This month’s farmer story dives deep into a small rural town of Taranaki, Okato.
Matthew Grayling is a NZ Equestrian Olympian and winner of the prestigious 2001 Adelaide 4*. Pictured above riding Trudeau.
Rolling back, Grayling mentions he comes from a “family of farmers”. He could see that you were able to do such a wide variety of skills and no two days are the same. “Some days you can be a stockman, fencer, accountant, plumber, contractor, agronomist, builder.”
“Horses have been a big part of our farming journey. I have been fortunate to have represented New Zealand in equestrian activities and selling some horses helped fund buying my first herd.”
Grayling owns his spring calving farm with wife Susan. Farming 310 Jerseys running through an 18 aside herringbone. “We use ProCow30 from the day they calve, and this has certainly helped them bounce back from the stress of calving and when the weather is a challenge. Just seems to give them that extra energy they need.”
“Our jersey cows have certainly grown since we started using ProCow30. First calvers especially have been able to milk and carry on growing. Empty rates have also seen big gains. From 10-12% down to 5-6%”
When we asked Grayling about challenges that have arisen this season, he says “Most seasons have a challenge somewhere along the way. Most challenges are weather related because that has the biggest impact. September seemed to be challenging with some prolonged wet periods. After that things settled down and we have had a good year.”
A pot of luck! Escaping the majority of the weather most of the rest of the North Island has endured, Grayling says “Weather challenges can be mentally draining for many farmers and wears them down. Being able to have surplus feed in the system certainly helps when things are tight. I’m always slightly conservative about giving away grass too early so we try to keep our round out for as long as we think necessary in the early part of the season. Cover is king when it’s wet.”
We spoke with Darrel McCracken, GrainCorp Regional Feed Partner for Taranaki about the challenges he has worked through with Grayling and he states that it has been predominantly the “Challenging spring weather.” McCracken says “Altering the blend regularly to try and match energy requirements, production this season has improved, and overall cow condition has been maintained at a higher level in a very difficult spring.”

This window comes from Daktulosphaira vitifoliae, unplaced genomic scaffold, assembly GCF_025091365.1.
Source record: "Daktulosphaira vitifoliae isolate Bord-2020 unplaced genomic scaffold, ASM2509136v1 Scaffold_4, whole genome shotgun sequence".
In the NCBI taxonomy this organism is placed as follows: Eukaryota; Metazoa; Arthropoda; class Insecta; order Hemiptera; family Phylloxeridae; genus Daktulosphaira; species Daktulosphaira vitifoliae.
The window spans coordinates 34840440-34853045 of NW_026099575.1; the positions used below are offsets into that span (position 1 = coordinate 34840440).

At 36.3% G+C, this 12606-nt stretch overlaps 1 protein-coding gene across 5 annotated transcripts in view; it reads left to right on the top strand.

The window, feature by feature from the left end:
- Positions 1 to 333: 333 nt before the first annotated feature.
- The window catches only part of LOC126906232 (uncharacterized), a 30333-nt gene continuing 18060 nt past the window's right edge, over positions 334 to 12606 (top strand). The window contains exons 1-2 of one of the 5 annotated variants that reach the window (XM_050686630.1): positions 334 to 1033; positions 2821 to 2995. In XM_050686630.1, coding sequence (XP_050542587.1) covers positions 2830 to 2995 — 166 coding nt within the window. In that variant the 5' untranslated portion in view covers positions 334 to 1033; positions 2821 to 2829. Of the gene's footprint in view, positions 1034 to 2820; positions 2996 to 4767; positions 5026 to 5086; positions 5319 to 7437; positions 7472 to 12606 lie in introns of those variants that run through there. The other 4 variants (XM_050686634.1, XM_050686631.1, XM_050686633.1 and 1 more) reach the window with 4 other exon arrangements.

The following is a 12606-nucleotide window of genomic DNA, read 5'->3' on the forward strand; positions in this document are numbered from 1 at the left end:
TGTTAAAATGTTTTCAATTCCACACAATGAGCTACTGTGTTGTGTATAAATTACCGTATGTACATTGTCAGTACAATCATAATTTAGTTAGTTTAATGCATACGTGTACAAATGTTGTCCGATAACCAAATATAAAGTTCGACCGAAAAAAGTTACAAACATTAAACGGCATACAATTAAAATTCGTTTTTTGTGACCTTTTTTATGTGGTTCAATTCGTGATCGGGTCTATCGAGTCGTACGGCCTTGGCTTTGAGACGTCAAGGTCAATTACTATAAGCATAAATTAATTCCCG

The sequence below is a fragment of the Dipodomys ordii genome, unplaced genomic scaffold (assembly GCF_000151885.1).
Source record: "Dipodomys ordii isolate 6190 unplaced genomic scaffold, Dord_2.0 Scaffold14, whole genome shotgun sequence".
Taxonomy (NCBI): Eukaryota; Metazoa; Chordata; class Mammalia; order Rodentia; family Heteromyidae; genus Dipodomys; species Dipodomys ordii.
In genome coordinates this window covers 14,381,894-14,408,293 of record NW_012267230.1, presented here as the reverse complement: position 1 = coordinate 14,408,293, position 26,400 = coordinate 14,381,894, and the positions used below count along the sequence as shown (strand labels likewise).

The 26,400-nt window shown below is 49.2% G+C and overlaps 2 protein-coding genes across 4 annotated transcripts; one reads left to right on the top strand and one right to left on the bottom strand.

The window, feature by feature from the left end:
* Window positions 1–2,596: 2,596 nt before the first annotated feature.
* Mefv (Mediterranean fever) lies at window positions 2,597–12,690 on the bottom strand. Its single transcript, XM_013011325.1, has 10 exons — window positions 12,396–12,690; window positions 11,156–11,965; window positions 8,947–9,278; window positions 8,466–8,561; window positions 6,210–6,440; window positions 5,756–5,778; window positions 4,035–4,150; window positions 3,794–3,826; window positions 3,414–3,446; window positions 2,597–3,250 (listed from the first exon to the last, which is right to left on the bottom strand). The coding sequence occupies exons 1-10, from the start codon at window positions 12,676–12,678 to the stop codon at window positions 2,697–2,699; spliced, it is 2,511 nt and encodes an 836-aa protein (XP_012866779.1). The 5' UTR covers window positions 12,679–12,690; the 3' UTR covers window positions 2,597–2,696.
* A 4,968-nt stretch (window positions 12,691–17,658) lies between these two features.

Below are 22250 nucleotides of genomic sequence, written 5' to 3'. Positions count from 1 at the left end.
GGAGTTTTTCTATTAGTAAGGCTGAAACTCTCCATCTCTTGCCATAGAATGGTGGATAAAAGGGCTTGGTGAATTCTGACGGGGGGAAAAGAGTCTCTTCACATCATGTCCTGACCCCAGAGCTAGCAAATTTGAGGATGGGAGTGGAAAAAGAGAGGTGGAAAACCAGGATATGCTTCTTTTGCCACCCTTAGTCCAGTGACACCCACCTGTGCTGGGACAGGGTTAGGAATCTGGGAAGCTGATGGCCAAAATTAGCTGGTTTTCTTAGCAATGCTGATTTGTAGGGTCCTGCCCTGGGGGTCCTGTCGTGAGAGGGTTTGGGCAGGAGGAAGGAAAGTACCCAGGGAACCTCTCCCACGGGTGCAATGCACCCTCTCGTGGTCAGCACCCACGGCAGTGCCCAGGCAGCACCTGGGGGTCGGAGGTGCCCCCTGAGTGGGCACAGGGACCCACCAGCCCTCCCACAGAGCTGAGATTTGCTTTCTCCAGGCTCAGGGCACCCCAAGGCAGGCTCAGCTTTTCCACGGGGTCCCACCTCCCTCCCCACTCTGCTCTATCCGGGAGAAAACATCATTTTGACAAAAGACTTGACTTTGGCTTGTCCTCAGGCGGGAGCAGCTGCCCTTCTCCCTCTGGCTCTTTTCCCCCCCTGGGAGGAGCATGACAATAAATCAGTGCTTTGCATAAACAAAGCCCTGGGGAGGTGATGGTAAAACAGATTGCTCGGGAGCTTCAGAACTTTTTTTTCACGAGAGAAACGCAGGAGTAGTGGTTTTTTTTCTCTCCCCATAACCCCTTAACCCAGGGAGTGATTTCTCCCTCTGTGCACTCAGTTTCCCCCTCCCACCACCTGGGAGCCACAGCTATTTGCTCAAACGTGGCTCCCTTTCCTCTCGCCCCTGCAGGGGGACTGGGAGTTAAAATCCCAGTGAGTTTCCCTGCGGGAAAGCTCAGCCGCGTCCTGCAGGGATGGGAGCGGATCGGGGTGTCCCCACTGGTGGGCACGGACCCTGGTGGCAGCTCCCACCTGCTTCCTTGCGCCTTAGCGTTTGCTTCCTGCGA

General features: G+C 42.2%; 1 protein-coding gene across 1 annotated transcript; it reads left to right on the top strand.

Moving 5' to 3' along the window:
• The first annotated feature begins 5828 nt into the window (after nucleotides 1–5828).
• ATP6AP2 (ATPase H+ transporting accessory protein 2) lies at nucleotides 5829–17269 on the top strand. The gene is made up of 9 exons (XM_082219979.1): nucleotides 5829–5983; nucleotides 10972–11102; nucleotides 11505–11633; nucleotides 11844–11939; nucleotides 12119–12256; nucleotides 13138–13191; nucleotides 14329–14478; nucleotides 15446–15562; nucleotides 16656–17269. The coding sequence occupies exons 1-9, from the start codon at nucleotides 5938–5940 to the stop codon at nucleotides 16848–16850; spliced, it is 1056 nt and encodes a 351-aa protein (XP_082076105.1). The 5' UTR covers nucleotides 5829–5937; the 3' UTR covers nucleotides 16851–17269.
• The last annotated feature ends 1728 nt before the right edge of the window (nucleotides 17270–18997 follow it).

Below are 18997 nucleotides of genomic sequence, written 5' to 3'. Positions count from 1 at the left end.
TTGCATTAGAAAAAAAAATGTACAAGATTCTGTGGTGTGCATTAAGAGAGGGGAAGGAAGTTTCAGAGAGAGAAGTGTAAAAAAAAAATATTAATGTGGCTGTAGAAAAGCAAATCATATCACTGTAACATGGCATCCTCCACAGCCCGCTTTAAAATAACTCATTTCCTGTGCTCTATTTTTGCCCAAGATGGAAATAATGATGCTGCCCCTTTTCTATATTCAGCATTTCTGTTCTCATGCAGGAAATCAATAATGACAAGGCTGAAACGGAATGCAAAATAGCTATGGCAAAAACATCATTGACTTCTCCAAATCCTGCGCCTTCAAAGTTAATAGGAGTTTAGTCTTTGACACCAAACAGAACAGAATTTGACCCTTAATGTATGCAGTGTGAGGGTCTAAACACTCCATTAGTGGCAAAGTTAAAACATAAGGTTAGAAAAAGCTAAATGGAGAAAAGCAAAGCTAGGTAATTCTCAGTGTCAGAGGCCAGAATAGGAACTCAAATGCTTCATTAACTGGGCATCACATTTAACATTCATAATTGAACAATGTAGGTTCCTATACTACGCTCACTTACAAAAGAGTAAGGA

McCracken enjoys partnering with Grayling as he is very open to new ideas. “Tracker has allowed us to monitor the herd more closely allowing us to make some informed decisions regarding the mix (blend) we use. ie in monitoring FEI levels, MU levels and production.”
Grayling mentions “Biggest thing is to try and keep costs under control.” McCracken supports this with “attempting to lock in product at the right time and working to lift the production level of the herd” Is one of the ways he partners with Grayling in meeting goals moving forward.
A loyal customer, having been with GrainCorp 10 years, Grayling comments on what makes a good feed company. “Someone who can consistently supply the product when required and give the right advice to benefit the farmer and not just the feed company.”
“Provide good communication, getting product when needed, having a knowledgeable Feed Partner on the road who is willing to partner with you.” supported by McCracken.
To wrap up, we asked Grayling if he had any advice to give any up-and-coming farmers. “Do the basics well. Learn to have good time management by being organised and thinking ahead. If you are doing 12 hour days you are not being smart. A 12 hr day is starting at 5am and-finishing at 5 pm with no break. Keep a good diet. Do not think you need energy drinks to keep you going. Not every day is a good day but look to the next day as one that may be better. Keeping fit by doing some physical work is actually good for mind and body.”
We wish Matthew Grayling best wishes for success in his up and coming Three – Day Event Championship in Taupo.
Photo by KAMPIC/Sarah Lord